The Alex Turner-led, Sheffield-hailing rock quartet are famous not just for the hits that made them huge and six #1-charting albums (plus their latest that peaked at #2), but also their attitude towards their industry and bravado of their frontman. They have equally made waves in recent years as they moved away from the raucous, hook-laden indie anthems they cut their teeth with and moved towards a more offbeat, experimental and piano-driven sound, first with 2018’s critically acclaimed Tranquility Base Hotel & Casino and last year’s follow-up: The Car.
Arctic Monkeys @ Glastonbury Festival 2023
Announcing a third Pyramid Stage headline turn at the 2023 edition seemed a no-brainer following well-received sets at their 2007 debut and 2013 follow-up. But this year’s show proved, if anything, to be divisive. Bringing their current stadium tour to Worthy Farm, following a few cancelled shows in the proceeding week owing to Turner suffering from Laryngitis, it was touch and go whether or not they would be able to play at all, Emily Eavis claiming to have a couple of backup plans in her back pocket just in case! But play they did. And some in attendance might rather have wished they hadn’t bothered.
Their set might have been career-spanning, touching on each of their seven LPs, but leaned heavily on 2013’s AM and, understandably, last year’s The Car. Sure, some of their more raucous hits were sprinkled atop the otherwise calm and collected ’70s lounge show of a headline performance, but it was just that, a sprinkling.
Turner and co. brought a good amount of their stadium production, giant mirrorball emblazoned with the group’s name included. But all dressed in suits and shades, this was a decidedly downbeat, chill affair. Turner himself, barely engaged with the crowd infront of him, let alone those poor sods stood up on the hill at the back of the massive field, just before masses of pitched tents begin. For some tunes, the frontman was tucked behind an upright piano at the rear of the stage, he even played a piano interlude for crying out loud! (Hint, one man and a piano can mesmerise for a two solid hours, just sayin’).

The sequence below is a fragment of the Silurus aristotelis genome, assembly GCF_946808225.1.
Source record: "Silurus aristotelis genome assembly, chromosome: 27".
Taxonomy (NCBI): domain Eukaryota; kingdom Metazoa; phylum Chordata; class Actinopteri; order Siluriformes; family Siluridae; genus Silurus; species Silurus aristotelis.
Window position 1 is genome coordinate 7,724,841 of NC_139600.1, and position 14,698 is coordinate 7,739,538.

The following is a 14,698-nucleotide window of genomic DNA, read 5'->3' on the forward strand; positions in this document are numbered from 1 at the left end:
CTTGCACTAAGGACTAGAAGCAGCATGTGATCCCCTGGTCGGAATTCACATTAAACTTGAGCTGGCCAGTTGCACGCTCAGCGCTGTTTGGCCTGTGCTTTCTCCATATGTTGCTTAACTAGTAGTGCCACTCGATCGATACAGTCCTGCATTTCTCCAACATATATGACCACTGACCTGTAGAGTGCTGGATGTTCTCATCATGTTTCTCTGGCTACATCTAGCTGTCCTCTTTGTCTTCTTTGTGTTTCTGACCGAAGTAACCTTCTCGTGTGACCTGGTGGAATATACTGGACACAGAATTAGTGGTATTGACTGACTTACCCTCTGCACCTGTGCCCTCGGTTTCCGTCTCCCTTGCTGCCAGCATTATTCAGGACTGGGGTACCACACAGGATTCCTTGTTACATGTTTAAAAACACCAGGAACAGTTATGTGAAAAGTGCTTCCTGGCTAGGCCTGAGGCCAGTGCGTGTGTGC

This might well be the expectation of an Arctic Monkeys show these days, but it is certainly not what is expected at any music festival where folks of diverse musical tastes are drawn to the various stages to experience both music they know well and that still to be discovered performed with vigour. And closing the main stages, to experience a spectacle if you will. No, a star-studded affair with special guests isn’t always what will keep a crowd engaged. But the show itself needs to enchant even the casual fan at an event such as a Glastonbury Festival, Pyramid Stage headline set.
I’ll confess, I’ve tried to listen to Arctic Monkeys music beyond I Bet You Look Good On The Dancefloor and Mardy Bum, and I couldn’t figure out where the multiple Mercury Prize nominations came from. And that’s fine, this music is probably just not for me. But when I heard repeatedly, while wondering the festival for the following two days, how so many had felt the same, that this was simply a rather dull and boring show, I felt vindicated in my initial response to the set, which I watched in full from the very front of the Pyramid Field, unable to escape the thousands of people gathered there.
Words and photos by Kalpesh Patel at Glastonbury Festival 2023.